Exploring the Role of Starch Processing Enzymes in Carbohydrate Breakdown

Starch processing enzymes and related carbohydrases

Microbial enzymes have proved to be of immense value in the processing of starch, a polysaccharide composed of amylose (linear α-1,4-linked glucose units) and amylopectin (branched polymer with both α-1,4 and α-1,6 linkages). α-Amylase (1,4-α-d-glucan glucanohydrolase) is one of the most important of these industrial enzymes. This endo-enzyme acts randomly on α-1,4 linkages, and ultimately generates glucose, maltose and maltotriose units. It can also catalyse the cleavage of internal α-1,4 linkages in glycogen and oligosaccharides.Starch processing enzymes

Since the 1950s, fungal amylases have been used to manufacture sugar syrups containing specific mixtures of sugars that could not be produced by conventional acid hydrolysis of starch. In addition, α-amylases are employed in several industries, particularly brewing and baking, where starch liquefaction and dextrin hydrolysis are required. They are also secreted by many other microorganisms, including bacteria and some yeasts. The thermostable α-amylases from Bacillus species, e.g. B. licheniformis, have proved to be especially useful.

A further success has been amyloglucosidase (glucoamylase) from Aspergillus niger and Rhizopus species, which first became available in the early 1960s. This enzyme can completely break down starch and dextrins into glucose. Within a few years of its introduction, almost all conventional glucose production via acid hydrolysis was replaced by enzyme-based processes, because of the greater yield, higher degree of purity and easier product crystallization. The process was further improved by using highly thermostable bacterial amylase in starch pre-treatment (liquefaction).

Enzymatic hydrolysis of starch

Glucose isomerase has also been a notable success in the starch processing industry. This enzyme can be obtained from many bacteria, including species of Bacillus and Streptomyces, and is usually immobilized for use in the conversion of glucose to fructose. The product, where conversion to fructose is completed, has the same calorific value as glucose, but its sweetening effect is approximately twice as high. Substrate glucose is normally derived from hydrolysed corn starch, and is then converted to a mixture of glucose and fructose by glucose isomerase. Practical conversion yields are in the range of 40–50% and the products are referred to as ‘high fructose corn syrup’ (HFCS) or ‘isosyrup’.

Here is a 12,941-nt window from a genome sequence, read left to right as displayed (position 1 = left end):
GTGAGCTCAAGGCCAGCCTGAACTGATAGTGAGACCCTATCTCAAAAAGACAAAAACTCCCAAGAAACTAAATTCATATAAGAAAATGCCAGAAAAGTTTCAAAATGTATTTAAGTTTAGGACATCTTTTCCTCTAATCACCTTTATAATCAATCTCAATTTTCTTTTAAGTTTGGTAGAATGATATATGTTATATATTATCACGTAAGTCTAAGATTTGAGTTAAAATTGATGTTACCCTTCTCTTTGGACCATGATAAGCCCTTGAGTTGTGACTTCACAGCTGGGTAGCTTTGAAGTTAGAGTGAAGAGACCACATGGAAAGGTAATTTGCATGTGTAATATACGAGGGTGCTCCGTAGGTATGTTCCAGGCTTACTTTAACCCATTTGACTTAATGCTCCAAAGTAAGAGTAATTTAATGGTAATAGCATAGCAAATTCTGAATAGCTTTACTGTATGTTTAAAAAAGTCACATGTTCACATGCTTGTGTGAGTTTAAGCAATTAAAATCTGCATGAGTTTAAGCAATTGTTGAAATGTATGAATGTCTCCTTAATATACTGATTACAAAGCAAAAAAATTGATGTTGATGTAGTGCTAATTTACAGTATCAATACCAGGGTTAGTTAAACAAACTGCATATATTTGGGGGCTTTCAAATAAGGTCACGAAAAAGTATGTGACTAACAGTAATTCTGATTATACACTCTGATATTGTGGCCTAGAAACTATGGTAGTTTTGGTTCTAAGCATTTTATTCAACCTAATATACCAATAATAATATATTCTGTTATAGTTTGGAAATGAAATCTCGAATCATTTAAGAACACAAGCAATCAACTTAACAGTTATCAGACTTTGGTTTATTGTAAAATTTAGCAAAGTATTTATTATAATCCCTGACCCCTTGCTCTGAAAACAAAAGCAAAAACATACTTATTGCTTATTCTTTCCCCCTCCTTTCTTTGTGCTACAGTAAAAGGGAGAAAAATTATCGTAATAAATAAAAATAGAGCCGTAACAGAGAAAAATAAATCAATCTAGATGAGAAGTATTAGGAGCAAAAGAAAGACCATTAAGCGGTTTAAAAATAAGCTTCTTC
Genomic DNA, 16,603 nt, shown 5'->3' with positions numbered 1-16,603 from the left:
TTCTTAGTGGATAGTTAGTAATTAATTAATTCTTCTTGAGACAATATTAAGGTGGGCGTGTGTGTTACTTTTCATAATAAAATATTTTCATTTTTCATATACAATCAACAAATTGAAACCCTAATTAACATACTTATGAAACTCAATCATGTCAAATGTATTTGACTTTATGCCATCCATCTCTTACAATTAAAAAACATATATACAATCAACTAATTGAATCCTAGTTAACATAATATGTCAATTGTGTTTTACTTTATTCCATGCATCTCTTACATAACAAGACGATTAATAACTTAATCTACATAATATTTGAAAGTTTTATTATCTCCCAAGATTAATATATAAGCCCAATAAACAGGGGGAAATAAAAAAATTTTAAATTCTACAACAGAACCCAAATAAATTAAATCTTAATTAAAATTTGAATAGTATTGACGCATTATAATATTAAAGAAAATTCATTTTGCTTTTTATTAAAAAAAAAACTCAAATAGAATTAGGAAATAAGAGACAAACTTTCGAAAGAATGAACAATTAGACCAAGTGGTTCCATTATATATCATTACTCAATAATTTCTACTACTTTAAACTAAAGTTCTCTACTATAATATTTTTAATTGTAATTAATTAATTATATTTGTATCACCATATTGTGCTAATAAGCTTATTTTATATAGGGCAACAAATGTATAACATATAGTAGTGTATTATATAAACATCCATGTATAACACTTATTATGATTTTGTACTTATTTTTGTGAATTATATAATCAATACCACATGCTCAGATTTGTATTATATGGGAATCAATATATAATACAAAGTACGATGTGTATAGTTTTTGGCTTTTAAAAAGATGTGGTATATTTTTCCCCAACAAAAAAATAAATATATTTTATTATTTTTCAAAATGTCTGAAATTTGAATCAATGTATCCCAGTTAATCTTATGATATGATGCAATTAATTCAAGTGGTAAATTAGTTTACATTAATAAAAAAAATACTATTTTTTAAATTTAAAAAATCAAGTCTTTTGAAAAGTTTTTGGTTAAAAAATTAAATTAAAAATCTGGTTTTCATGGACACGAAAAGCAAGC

Fructose concentration can be increased to 55% by chromatographic enrichment. Alternatively, the fructose can now be separated from the glucose–fructose mixture and the remaining glucose fraction is isomerized to produce a final combined product containing up to 80% fructose. These syrups, derived from starch, are somewhat cheaper than sucrose from cane or beet sources, but have the same sweetening power. Consequently, they have become major food ingredients, particularly in North America, and annual production of HFCSs is now in excess of 8×109 kg.

Invertase (β-fructofuranosidase) was the first enzyme to be immobilized for use on an industrial scale. It was developed in the UK by Tate and Lyle during the early 1940s for syrup production. The conversion of sucrose to glucose and fructose using this immobilized invertase replaced conventional acid hydrolysis methods. This enzyme was originally prepared from autolysed S. cerevisiae preparations, which were adjusted to pH 4.7, clarified by filtration through calcium sulphate and then adsorbed onto bone char.

Invertase is now also obtained from other yeasts or filamentous fungi, e.g. A. niger and A. oryzae. Apart from syrup production, it is employed in confectionery manufacture. For example, softcentred chocolates are prepared by taking a solid sucrose- based filling, containing some invertase, and coating with chocolate. Within 2 weeks the centre becomes converted into a fructose/glucose syrup.

Lactase (β-galactosidase) is employed in several industrial processes that require the hydrolysis of lactose from milk, where the disaccharide is present at a concentration of 4.7% (w/v). Hydrolysis of lactose to glucose and galactose is performed on milk and milk products for infants who are lactose-intolerant, and in regions of the world where a large proportion of the adult population exhibit lactose-intolerance, e.g. regions of Africa and South-East Asia.

Lactose hydrolysis is also useful in the manufacture of products such as ice cream, as the low solubility of this disaccharide leads to crystal formation that may give an unpleasant sandy texture. In addition, its conversion to glucose and galactose increases the relative sweetness by about four-fold.

Commercial lactase is obtained from Kluyveromyces marxianus (formerly K. fragilis), A. niger or A. oryzae. The yeast enzymes have pH optima of 6.0–7.0, whereas the Aspergillus enzymes have optima as low as pH 3.0–4.0. These enzymes may be used free or immobilized, the latter being particularly useful for whey treatment. Yeast enzymes have been immobilized by incorporation into cellulose acetate fibres and the Aspergillus enzymes have been immobilized on 0.5mm diameter porous silica for use in packed bed reactors.

Reference and Sources:

  • https://www.sciencedirect.com/science/article/pii/S0260877405003584
  • https://www.sciencedirect.com/science/article/pii/S0147651315001232

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